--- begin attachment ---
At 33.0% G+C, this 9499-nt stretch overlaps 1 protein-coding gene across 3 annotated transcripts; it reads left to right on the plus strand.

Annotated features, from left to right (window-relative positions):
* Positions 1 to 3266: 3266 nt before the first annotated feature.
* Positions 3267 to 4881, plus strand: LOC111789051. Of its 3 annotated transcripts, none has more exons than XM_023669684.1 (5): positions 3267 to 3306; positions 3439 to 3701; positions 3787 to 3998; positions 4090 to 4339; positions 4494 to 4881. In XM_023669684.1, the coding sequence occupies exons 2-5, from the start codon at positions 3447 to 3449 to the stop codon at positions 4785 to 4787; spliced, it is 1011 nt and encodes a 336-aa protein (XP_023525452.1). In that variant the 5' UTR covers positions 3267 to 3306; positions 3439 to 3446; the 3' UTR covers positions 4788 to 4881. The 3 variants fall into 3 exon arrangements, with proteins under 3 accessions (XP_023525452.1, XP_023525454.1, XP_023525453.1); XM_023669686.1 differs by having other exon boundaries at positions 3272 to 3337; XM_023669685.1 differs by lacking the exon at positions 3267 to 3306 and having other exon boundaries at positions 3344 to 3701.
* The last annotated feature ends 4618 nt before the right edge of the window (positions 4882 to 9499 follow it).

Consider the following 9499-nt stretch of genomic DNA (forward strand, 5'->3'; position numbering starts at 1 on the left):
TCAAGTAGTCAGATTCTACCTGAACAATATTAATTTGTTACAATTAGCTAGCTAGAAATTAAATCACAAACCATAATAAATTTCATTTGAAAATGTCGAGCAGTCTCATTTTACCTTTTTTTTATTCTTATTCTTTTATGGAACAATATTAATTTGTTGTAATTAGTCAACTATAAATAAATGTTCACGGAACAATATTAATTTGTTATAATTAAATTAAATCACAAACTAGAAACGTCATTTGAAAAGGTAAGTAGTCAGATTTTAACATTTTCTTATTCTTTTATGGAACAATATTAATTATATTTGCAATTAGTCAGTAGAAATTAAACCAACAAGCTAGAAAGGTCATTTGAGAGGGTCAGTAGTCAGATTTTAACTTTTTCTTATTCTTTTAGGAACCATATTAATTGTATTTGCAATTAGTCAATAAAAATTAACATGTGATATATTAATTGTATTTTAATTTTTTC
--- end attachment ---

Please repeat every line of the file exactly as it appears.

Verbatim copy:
At 33.0% G+C, this 9499-nt stretch overlaps 1 protein-coding gene across 3 annotated transcripts; it reads left to right on the plus strand.

Annotated features, from left to right (window-relative positions):
* Positions 1 to 3266: 3266 nt before the first annotated feature.
* Positions 3267 to 4881, plus strand: LOC111789051. Of its 3 annotated transcripts, none has more exons than XM_023669684.1 (5): positions 3267 to 3306; positions 3439 to 3701; positions 3787 to 3998; positions 4090 to 4339; positions 4494 to 4881. In XM_023669684.1, the coding sequence occupies exons 2-5, from the start codon at positions 3447 to 3449 to the stop codon at positions 4785 to 4787; spliced, it is 1011 nt and encodes a 336-aa protein (XP_023525452.1). In that variant the 5' UTR covers positions 3267 to 3306; positions 3439 to 3446; the 3' UTR covers positions 4788 to 4881. The 3 variants fall into 3 exon arrangements, with proteins under 3 accessions (XP_023525452.1, XP_023525454.1, XP_023525453.1); XM_023669686.1 differs by having other exon boundaries at positions 3272 to 3337; XM_023669685.1 differs by lacking the exon at positions 3267 to 3306 and having other exon boundaries at positions 3344 to 3701.
* The last annotated feature ends 4618 nt before the right edge of the window (positions 4882 to 9499 follow it).

Consider the following 9499-nt stretch of genomic DNA (forward strand, 5'->3'; position numbering starts at 1 on the left):
TCAAGTAGTCAGATTCTACCTGAACAATATTAATTTGTTACAATTAGCTAGCTAGAAATTAAATCACAAACCATAATAAATTTCATTTGAAAATGTCGAGCAGTCTCATTTTACCTTTTTTTTATTCTTATTCTTTTATGGAACAATATTAATTTGTTGTAATTAGTCAACTATAAATAAATGTTCACGGAACAATATTAATTTGTTATAATTAAATTAAATCACAAACTAGAAACGTCATTTGAAAAGGTAAGTAGTCAGATTTTAACATTTTCTTATTCTTTTATGGAACAATATTAATTATATTTGCAATTAGTCAGTAGAAATTAAACCAACAAGCTAGAAAGGTCATTTGAGAGGGTCAGTAGTCAGATTTTAACTTTTTCTTATTCTTTTAGGAACCATATTAATTGTATTTGCAATTAGTCAATAAAAATTAACATGTGATATATTAATTGTATTTTAATTTTTTC